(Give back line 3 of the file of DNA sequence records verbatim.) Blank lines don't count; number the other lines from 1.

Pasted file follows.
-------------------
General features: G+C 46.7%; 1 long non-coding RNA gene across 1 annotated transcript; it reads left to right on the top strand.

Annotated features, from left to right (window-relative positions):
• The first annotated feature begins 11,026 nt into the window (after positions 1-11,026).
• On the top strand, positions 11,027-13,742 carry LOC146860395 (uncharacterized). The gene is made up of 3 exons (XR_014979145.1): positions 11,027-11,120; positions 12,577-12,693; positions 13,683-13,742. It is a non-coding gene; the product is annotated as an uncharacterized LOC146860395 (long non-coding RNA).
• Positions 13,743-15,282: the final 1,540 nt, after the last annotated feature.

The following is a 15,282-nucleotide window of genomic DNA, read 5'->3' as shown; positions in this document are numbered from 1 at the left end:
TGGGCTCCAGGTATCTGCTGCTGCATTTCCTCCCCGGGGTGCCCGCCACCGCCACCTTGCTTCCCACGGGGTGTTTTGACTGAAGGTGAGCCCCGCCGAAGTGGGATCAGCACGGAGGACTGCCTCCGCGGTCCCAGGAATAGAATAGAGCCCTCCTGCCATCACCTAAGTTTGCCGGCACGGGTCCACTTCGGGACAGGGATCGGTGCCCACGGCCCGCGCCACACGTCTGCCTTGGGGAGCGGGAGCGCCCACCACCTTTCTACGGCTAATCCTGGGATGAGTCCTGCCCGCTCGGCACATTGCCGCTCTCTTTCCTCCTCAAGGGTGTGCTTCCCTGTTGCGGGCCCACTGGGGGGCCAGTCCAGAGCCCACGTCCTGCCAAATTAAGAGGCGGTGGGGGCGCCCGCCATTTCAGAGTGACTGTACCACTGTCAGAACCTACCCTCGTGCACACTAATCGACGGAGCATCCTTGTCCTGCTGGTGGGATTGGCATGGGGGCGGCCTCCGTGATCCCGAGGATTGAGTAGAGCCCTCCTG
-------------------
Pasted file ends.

• The first annotated feature begins 11,026 nt into the window (after positions 1-11,026).